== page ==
New Delhi, Jan 9 (IANS) India’s second Prime Minister Lal Bahadur Shastri, who succeeded Jawaharlal Nehru in June 1964, died in Tashkent soon after signing an agreement with President Ayub Khan of Pakistan, with Soviet Prime Minister Alexei Kosygin playing the mediatory role.
January 11 will mark the 50th death anniversary of Shastri whose demise still remains shrouded in mystery.
A few months ago, on September 26, 2015, in an interview to a TV channel, Anil Shastri, senior Congress leader and the elder surviving son of Lal Bahadur Shastri, demanded a thorough probe into the death of his illustrious father. Earlier, his younger brother Sunil wrote to union home minister to make public the files relating to the circumstances leading to the sudden death of their father.
The suspicion of Shastri dying an unnatural death would seem ridiculous. His family members only need to read the accounts of the Tashkent talks by the persons who had accompanied Shastri to the capital of Uzbekistasn. A day-to-day account of the Tashkent parlays and Shastri’s engagements has been recorded in great detail in books authored by C.P. Srivastava, the joint secretary to the prime minister and Shastri’s information advisor Kuldeep Nayar, as also Inder Malhotra and Prem Bhatia, who were among the eminent journalists who were part of the Indian entourage to Tashkent.
Shastri died in Tashkent at 1.32 a.m. (2.02 a.m. IST). According to Srivastava, on January 10 Shastri seemed to be particularly pleased with everything that had happened. At 4 p.m. he had signed the Tashkent declaration with Ayub Khan.
Srivastava left Shastriji at 10.30 p.m. to attend a press conference which had been convened by the Indian delegation to explain the Tashkent declaration to Indian and foreign correspondents. After this, he had just returned to his room when a call came from the prime minister’s PA Jagannath Sahai, informing him that Shastri had been taken seriously ill. When he reached there, the prime minister was already dead.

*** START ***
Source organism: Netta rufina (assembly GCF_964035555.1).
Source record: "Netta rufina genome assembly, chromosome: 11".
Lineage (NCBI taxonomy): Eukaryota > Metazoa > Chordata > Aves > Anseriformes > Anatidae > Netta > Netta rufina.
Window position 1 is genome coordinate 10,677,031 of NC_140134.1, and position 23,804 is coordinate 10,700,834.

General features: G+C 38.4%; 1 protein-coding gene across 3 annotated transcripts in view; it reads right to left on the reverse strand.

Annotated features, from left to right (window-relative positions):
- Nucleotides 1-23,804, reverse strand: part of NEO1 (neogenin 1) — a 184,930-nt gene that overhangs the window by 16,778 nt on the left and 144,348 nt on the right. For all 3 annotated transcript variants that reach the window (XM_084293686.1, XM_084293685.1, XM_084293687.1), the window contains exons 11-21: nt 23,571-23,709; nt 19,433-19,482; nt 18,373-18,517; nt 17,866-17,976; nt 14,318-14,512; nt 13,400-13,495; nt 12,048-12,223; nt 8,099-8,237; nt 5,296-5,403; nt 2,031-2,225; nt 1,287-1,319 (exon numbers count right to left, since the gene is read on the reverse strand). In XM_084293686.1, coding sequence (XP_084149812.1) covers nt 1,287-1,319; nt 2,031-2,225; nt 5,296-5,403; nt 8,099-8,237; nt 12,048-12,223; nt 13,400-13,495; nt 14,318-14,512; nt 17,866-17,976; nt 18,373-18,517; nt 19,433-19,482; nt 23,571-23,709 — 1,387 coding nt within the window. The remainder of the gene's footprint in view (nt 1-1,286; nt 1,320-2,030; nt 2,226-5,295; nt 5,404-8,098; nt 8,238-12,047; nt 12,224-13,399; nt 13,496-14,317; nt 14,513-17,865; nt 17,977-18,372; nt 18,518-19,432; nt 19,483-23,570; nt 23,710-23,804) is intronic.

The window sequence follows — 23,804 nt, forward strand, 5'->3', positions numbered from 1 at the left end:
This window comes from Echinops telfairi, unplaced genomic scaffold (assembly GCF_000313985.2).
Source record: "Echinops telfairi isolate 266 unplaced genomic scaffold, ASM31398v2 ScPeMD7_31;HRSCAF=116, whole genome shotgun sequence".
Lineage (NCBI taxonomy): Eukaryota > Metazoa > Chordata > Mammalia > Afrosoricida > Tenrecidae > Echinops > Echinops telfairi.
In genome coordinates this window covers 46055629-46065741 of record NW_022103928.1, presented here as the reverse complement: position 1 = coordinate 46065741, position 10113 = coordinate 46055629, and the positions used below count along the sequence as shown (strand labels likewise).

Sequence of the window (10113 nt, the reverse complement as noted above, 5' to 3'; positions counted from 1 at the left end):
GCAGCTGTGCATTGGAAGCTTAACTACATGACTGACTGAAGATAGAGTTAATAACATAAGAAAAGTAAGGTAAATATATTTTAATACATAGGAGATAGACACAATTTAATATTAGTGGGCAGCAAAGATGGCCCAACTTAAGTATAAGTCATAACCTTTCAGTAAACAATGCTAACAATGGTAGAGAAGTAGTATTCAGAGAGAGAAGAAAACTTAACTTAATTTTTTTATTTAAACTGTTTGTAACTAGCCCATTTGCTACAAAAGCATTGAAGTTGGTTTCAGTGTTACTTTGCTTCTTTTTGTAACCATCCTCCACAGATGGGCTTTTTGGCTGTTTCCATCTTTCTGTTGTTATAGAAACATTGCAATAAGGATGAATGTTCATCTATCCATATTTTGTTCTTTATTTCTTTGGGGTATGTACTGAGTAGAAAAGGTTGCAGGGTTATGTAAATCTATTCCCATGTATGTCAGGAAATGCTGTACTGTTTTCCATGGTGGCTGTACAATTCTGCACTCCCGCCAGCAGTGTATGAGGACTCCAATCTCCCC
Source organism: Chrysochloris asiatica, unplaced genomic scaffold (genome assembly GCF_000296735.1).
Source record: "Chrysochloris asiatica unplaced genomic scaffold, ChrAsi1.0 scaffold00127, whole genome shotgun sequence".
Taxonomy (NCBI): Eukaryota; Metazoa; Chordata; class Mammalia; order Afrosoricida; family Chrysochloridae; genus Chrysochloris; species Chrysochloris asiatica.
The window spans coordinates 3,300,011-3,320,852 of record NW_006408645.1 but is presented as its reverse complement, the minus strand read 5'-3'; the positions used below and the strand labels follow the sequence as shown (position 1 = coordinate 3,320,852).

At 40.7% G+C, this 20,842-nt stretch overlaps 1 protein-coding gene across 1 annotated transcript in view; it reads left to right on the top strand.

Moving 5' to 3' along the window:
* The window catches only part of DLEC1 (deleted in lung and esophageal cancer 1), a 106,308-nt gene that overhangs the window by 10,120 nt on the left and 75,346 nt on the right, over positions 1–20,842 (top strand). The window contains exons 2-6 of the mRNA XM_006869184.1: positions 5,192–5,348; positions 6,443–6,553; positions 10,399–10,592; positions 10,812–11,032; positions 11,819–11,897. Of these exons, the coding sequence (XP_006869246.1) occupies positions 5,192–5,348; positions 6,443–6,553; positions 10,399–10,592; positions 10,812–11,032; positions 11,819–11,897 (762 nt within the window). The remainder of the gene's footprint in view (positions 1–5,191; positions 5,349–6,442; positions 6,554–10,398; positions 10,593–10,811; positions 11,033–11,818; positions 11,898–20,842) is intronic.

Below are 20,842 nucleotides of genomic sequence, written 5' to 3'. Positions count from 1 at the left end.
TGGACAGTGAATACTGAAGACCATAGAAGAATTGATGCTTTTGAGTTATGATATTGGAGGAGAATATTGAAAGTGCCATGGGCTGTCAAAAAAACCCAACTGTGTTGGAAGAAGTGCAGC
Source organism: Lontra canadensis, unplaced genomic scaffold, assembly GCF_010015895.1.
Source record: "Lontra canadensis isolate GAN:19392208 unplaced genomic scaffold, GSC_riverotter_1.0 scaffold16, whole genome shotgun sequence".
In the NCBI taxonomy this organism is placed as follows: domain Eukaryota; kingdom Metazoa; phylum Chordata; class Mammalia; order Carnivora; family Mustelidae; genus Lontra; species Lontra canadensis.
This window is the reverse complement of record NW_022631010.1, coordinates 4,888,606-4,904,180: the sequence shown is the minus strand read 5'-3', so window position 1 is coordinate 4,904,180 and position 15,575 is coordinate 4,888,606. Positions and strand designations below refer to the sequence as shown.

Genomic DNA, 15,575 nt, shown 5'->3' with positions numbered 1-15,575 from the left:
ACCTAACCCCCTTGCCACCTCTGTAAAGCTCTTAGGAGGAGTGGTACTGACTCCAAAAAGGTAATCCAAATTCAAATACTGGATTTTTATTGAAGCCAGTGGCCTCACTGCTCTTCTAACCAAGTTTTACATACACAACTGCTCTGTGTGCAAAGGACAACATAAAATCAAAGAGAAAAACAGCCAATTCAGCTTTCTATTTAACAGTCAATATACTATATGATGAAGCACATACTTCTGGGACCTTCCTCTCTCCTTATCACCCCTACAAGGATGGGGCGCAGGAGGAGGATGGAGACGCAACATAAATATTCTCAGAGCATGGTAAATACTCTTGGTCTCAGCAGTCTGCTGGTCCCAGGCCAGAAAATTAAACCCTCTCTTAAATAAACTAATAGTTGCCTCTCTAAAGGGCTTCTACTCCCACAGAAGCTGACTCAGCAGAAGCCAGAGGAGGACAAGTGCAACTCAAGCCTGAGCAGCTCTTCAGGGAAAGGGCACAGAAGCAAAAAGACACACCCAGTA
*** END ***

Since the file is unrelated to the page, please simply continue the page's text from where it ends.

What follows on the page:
In order to secure a first-hand version of what had happened in the prime minister’s villa after his departure at 10.30 p.m. and his passing way at 1.32 a.m. – three hours later – Srivastava had long and detailed conversation with Sahai and M.M.N. Sharma, members of his personal staff, who were both present and were attending on Shastri until the moment of his death.
According to Srivastava’s account, Sahai left Shastri’s room at about 11.30 p.m. and then Ram Nath, the personal attendant, brought some milk which the prime minister drank. Ram Nath stayed on in Shastri’s bedroom until half past midnight and left the room when the prime minister, who was already lying in bed, said that it was time for him to sleep.
Sahai and Sharma were about to retire when, suddenly at 1.20 a.m., the prime minister appeared at the door of their bedroom and asked: ‘Where is the doctor?’ Jagannath Sahai answered: ‘Babuji he is asleep right here. You may kindly return to your bedroom. I will bring the doctor immediately.’